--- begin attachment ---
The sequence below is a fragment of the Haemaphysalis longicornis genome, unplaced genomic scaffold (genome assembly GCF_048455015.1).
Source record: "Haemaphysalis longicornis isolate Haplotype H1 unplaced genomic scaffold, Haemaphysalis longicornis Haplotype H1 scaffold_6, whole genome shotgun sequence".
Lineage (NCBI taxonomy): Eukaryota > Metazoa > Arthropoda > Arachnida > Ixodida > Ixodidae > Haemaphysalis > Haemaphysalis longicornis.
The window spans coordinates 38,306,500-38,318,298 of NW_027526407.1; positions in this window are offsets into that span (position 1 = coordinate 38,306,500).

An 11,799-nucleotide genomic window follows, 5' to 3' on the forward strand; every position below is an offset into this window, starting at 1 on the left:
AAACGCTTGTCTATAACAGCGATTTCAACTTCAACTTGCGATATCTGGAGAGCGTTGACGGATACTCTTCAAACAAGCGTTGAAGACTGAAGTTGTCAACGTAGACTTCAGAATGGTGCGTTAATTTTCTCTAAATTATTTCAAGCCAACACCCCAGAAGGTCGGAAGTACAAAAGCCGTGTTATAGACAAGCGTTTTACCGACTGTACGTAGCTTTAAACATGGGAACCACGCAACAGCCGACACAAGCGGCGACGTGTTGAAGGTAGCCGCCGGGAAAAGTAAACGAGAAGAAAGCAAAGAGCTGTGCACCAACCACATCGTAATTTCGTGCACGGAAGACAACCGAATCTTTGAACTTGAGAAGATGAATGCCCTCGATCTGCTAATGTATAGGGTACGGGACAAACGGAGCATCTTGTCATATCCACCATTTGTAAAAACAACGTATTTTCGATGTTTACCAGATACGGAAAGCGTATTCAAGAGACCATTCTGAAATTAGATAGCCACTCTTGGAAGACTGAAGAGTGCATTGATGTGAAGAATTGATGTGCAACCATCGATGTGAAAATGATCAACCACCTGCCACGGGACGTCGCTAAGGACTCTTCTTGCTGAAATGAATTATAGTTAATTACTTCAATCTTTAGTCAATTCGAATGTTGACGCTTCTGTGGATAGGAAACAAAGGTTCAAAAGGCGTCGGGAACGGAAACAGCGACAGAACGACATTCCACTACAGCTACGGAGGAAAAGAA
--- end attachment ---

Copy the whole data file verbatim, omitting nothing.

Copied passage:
The sequence below is a fragment of the Haemaphysalis longicornis genome, unplaced genomic scaffold (genome assembly GCF_048455015.1).
Source record: "Haemaphysalis longicornis isolate Haplotype H1 unplaced genomic scaffold, Haemaphysalis longicornis Haplotype H1 scaffold_6, whole genome shotgun sequence".
Lineage (NCBI taxonomy): Eukaryota > Metazoa > Arthropoda > Arachnida > Ixodida > Ixodidae > Haemaphysalis > Haemaphysalis longicornis.
The window spans coordinates 38,306,500-38,318,298 of NW_027526407.1; positions in this window are offsets into that span (position 1 = coordinate 38,306,500).

An 11,799-nucleotide genomic window follows, 5' to 3' on the forward strand; every position below is an offset into this window, starting at 1 on the left:
AAACGCTTGTCTATAACAGCGATTTCAACTTCAACTTGCGATATCTGGAGAGCGTTGACGGATACTCTTCAAACAAGCGTTGAAGACTGAAGTTGTCAACGTAGACTTCAGAATGGTGCGTTAATTTTCTCTAAATTATTTCAAGCCAACACCCCAGAAGGTCGGAAGTACAAAAGCCGTGTTATAGACAAGCGTTTTACCGACTGTACGTAGCTTTAAACATGGGAACCACGCAACAGCCGACACAAGCGGCGACGTGTTGAAGGTAGCCGCCGGGAAAAGTAAACGAGAAGAAAGCAAAGAGCTGTGCACCAACCACATCGTAATTTCGTGCACGGAAGACAACCGAATCTTTGAACTTGAGAAGATGAATGCCCTCGATCTGCTAATGTATAGGGTACGGGACAAACGGAGCATCTTGTCATATCCACCATTTGTAAAAACAACGTATTTTCGATGTTTACCAGATACGGAAAGCGTATTCAAGAGACCATTCTGAAATTAGATAGCCACTCTTGGAAGACTGAAGAGTGCATTGATGTGAAGAATTGATGTGCAACCATCGATGTGAAAATGATCAACCACCTGCCACGGGACGTCGCTAAGGACTCTTCTTGCTGAAATGAATTATAGTTAATTACTTCAATCTTTAGTCAATTCGAATGTTGACGCTTCTGTGGATAGGAAACAAAGGTTCAAAAGGCGTCGGGAACGGAAACAGCGACAGAACGACATTCCACTACAGCTACGGAGGAAAAGAA